Equity returns are very dependent on interest rates and monetary policy expectations. So while we believe the economy may slow in the next few months, the impact on stocks may well be positive. For each piece of data that shows a weakening economy, investors will draw a conclusion about a greater likelihood of additional rate cuts, which are beneficial to equity returns, provided the market has not already priced in such cuts.

Equity Market Bubble?

With the equity market reaching numerous new highs in 2024, investors may wonder whether they should be concerned about a market bubble. In 2023, only a small handful of stocks outperformed the rest on the promise of AI, and one could draw similarities to the tech bubble of 1998-1999. Yet during that late 90s period, many of the dot-com companies involved in the equity run-up had no earnings. This is not the situation today, and earnings growth continues for the technology and communications services companies that have been leading the equity market charge.


Fixed Income Market Highlights

The Fed Holds Rates Steady

The Fed slightly upgraded its growth and inflation forecasts (to 2.1% from 1.4%, and 2.6% from 2.4%, respectively) but still anticipates lowering rates by year-end. The Fed’s March statement was nearly identical to the last one, with Chairman Powell stating that risks between growth and inflation were balanced, while the strong inflation readings in January and February were bumps in the road to the broader disinflation story (with January’s strong inflation numbers likely related to seasonal factors).

The dot plot, a chart that indicates short-term rate projections for the FOMC, has 10 members anticipating three cuts this year, and 9 expecting two or fewer. At 1919, we are in the latter camp given strong inflation readings of late and the fact that a quarter of the year has passed with the Fed in no hurry to act.

Treasury Response

10-year Treasuries remained stuck in the 4.25% range after the Fed meeting, reinforcing the point that longer maturities are governed more by inflation expectations and supply/demand than by Fed policy. The short end of the yield curve rallied somewhat, but Treasury bills still yield approximately 5% or more, meaning the more tepid pace of easing is already priced in, consistent with our views.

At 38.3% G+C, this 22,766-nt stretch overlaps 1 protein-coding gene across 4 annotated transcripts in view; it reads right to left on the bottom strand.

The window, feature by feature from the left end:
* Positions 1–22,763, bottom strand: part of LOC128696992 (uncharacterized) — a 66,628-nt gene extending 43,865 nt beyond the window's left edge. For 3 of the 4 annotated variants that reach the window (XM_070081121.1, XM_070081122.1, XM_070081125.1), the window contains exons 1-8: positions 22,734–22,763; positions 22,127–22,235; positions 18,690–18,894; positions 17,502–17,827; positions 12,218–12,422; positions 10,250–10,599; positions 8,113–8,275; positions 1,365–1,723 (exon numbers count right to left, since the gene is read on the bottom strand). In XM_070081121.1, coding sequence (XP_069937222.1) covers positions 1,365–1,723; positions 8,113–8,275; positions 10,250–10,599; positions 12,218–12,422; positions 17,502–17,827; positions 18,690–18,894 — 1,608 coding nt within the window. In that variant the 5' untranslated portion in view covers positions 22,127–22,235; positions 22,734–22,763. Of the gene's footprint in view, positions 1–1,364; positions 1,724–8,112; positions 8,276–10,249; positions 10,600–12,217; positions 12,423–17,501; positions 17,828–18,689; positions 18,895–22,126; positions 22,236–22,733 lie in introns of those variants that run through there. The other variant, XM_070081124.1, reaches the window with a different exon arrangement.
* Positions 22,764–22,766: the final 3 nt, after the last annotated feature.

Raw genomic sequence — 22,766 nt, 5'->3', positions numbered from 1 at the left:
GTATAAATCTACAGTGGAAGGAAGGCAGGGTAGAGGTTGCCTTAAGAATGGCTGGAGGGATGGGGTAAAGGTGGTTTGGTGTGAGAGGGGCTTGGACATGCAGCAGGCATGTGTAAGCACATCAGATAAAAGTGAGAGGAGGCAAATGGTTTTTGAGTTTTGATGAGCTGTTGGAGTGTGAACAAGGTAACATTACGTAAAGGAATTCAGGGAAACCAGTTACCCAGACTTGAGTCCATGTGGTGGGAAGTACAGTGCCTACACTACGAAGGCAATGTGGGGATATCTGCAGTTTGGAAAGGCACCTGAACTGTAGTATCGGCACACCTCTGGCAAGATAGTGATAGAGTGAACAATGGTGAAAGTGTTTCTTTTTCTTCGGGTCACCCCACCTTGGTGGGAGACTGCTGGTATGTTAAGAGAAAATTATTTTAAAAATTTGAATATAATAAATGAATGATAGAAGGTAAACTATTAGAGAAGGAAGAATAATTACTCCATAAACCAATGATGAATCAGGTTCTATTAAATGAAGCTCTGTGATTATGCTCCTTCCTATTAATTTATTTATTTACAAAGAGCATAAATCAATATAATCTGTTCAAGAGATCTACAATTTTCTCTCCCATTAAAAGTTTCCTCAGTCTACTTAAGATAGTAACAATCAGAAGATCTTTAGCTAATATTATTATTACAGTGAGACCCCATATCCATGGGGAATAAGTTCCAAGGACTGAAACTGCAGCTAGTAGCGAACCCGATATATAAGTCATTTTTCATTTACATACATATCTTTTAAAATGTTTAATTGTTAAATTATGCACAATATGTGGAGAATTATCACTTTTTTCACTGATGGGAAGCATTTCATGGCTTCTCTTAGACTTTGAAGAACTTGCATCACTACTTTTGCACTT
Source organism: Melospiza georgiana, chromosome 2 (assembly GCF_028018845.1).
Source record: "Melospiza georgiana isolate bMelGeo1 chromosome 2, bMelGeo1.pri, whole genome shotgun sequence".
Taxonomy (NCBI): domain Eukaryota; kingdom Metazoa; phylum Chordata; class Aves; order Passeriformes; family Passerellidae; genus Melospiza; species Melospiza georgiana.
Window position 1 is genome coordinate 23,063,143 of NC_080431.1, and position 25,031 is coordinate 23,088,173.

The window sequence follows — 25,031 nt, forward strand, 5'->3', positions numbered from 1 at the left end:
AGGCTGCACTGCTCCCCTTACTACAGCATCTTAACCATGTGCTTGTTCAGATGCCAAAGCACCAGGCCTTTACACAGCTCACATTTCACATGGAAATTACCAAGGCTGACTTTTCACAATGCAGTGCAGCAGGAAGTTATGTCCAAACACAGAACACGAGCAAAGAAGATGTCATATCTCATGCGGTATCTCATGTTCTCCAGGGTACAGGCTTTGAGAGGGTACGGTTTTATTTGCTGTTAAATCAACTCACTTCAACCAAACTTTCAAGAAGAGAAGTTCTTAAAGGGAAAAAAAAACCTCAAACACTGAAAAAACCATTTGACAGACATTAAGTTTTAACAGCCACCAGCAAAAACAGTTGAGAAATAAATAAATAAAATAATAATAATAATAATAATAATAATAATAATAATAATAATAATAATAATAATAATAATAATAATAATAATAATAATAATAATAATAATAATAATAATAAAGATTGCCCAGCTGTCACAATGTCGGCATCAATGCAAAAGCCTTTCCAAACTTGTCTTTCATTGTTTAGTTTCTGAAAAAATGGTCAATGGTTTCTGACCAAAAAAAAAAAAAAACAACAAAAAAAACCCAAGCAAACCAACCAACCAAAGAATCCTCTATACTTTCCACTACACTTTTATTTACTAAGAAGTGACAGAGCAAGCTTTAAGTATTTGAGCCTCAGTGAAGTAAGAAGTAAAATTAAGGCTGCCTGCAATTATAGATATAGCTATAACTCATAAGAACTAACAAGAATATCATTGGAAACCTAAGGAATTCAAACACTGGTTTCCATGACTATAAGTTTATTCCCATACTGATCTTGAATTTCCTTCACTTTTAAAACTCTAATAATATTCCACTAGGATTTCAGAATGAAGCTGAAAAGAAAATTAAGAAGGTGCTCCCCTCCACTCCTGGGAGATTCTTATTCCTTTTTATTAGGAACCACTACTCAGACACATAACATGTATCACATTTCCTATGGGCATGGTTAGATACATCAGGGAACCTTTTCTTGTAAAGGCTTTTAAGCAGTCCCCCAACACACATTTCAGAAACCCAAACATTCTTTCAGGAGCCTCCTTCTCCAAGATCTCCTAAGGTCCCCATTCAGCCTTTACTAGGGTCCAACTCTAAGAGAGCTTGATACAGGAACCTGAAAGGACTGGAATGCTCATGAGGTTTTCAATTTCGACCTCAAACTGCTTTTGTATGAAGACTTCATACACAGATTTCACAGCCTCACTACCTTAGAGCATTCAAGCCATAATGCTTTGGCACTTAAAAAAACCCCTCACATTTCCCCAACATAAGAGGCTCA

Attractive Fixed Income Opportunities Continue

Despite the higher interest rate environment versus recent experience, we remain conservative with regards to credit quality and prefer shorter-maturity positioning within portfolios. The economy and inflation continue to show resilience and the yield curve remains inverted, meaning shorter-maturity bonds yield more than longer-duration, riskier debt. We do not see a catalyst for a meaningful drop in yields in the near term. Therefore, we continue to favor a more defensive portfolio, particularly as we move into the election season, and will look for opportunities to lock in yields on longer-maturity bonds when we are convinced inflation remains in a decelerating trend.

Issuance Insights

After only one quarter, corporate bond issuance has been at record- breaking levels and is expected to be robust throughout the first half of 2024. Corporate bond yields in the 5.5% to 6.0% range are an attractive proposition for short- and intermediate-term investors.

In the municipal bond market, supply also has increased. Because 2024 is the last year in which federal infrastructure money can be allocated for a project, we expect to see more municipalities return to the capital markets, issuing municipal bonds to meet future project-funding needs.

Increased issuance should result in better pricing, driving yields higher, providing greater opportunities for tax-sensitive municipal bond investors.

Closing Thoughts

The Fed’s multi-year effort to control inflation continues, and we expect the higher interest rate environment to persist for some time. We do expect the Fed to gradually reduce short-term interest rates at some point this year, but this will depend on the Fed’s confidence in a sustainably slowing economy.

Regardless, we expect ample growth opportunities among a wider breadth of high-quality companies. We also expect yields in the fixed income markets to remain relatively attractive, providing welcome income opportunities. As always, we look forward to helping you meet your income and growth objectives throughout 2024 and beyond.